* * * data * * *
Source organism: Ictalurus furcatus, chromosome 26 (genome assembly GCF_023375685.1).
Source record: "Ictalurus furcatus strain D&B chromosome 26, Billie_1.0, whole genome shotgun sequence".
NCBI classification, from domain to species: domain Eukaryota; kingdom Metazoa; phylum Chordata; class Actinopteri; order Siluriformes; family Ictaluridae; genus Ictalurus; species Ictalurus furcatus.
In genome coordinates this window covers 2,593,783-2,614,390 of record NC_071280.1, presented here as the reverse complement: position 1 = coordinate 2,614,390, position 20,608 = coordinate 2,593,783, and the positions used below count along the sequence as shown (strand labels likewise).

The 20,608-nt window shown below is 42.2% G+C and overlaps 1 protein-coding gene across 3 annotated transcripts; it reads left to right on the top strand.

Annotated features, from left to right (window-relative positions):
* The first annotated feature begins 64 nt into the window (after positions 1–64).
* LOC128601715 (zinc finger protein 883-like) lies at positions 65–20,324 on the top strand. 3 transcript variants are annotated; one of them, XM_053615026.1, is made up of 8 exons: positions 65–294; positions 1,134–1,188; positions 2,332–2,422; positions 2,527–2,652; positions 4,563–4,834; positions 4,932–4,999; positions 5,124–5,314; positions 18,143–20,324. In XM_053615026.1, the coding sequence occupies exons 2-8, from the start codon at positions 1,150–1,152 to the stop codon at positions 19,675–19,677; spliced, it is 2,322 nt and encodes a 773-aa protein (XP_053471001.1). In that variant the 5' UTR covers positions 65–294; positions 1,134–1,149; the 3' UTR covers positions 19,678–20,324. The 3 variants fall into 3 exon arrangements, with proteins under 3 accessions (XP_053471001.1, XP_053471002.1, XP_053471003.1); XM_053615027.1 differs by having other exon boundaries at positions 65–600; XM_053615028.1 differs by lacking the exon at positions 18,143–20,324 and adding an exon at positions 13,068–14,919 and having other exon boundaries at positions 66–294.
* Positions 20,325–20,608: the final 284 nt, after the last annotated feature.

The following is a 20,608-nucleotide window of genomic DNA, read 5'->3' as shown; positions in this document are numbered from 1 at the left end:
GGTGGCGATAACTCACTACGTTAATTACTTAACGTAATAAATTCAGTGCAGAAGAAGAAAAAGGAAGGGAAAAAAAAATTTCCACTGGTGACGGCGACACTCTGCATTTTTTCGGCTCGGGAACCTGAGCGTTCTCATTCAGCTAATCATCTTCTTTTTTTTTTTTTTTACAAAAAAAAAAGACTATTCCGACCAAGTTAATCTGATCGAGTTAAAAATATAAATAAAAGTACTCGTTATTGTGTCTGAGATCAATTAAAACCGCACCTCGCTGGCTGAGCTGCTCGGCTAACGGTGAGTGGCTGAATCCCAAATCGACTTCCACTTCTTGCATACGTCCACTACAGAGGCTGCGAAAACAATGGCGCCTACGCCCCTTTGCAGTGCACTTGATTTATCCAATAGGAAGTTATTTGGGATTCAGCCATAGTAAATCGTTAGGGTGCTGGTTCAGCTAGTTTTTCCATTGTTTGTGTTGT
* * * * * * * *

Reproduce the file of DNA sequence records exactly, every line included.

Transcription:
Source organism: Ictalurus furcatus, chromosome 26 (genome assembly GCF_023375685.1).
Source record: "Ictalurus furcatus strain D&B chromosome 26, Billie_1.0, whole genome shotgun sequence".
NCBI classification, from domain to species: domain Eukaryota; kingdom Metazoa; phylum Chordata; class Actinopteri; order Siluriformes; family Ictaluridae; genus Ictalurus; species Ictalurus furcatus.
In genome coordinates this window covers 2,593,783-2,614,390 of record NC_071280.1, presented here as the reverse complement: position 1 = coordinate 2,614,390, position 20,608 = coordinate 2,593,783, and the positions used below count along the sequence as shown (strand labels likewise).

The 20,608-nt window shown below is 42.2% G+C and overlaps 1 protein-coding gene across 3 annotated transcripts; it reads left to right on the top strand.

Annotated features, from left to right (window-relative positions):
* The first annotated feature begins 64 nt into the window (after positions 1–64).
* LOC128601715 (zinc finger protein 883-like) lies at positions 65–20,324 on the top strand. 3 transcript variants are annotated; one of them, XM_053615026.1, is made up of 8 exons: positions 65–294; positions 1,134–1,188; positions 2,332–2,422; positions 2,527–2,652; positions 4,563–4,834; positions 4,932–4,999; positions 5,124–5,314; positions 18,143–20,324. In XM_053615026.1, the coding sequence occupies exons 2-8, from the start codon at positions 1,150–1,152 to the stop codon at positions 19,675–19,677; spliced, it is 2,322 nt and encodes a 773-aa protein (XP_053471001.1). In that variant the 5' UTR covers positions 65–294; positions 1,134–1,149; the 3' UTR covers positions 19,678–20,324. The 3 variants fall into 3 exon arrangements, with proteins under 3 accessions (XP_053471001.1, XP_053471002.1, XP_053471003.1); XM_053615027.1 differs by having other exon boundaries at positions 65–600; XM_053615028.1 differs by lacking the exon at positions 18,143–20,324 and adding an exon at positions 13,068–14,919 and having other exon boundaries at positions 66–294.
* Positions 20,325–20,608: the final 284 nt, after the last annotated feature.

The following is a 20,608-nucleotide window of genomic DNA, read 5'->3' as shown; positions in this document are numbered from 1 at the left end:
GGTGGCGATAACTCACTACGTTAATTACTTAACGTAATAAATTCAGTGCAGAAGAAGAAAAAGGAAGGGAAAAAAAAATTTCCACTGGTGACGGCGACACTCTGCATTTTTTCGGCTCGGGAACCTGAGCGTTCTCATTCAGCTAATCATCTTCTTTTTTTTTTTTTTTACAAAAAAAAAAGACTATTCCGACCAAGTTAATCTGATCGAGTTAAAAATATAAATAAAAGTACTCGTTATTGTGTCTGAGATCAATTAAAACCGCACCTCGCTGGCTGAGCTGCTCGGCTAACGGTGAGTGGCTGAATCCCAAATCGACTTCCACTTCTTGCATACGTCCACTACAGAGGCTGCGAAAACAATGGCGCCTACGCCCCTTTGCAGTGCACTTGATTTATCCAATAGGAAGTTATTTGGGATTCAGCCATAGTAAATCGTTAGGGTGCTGGTTCAGCTAGTTTTTCCATTGTTTGTGTTGT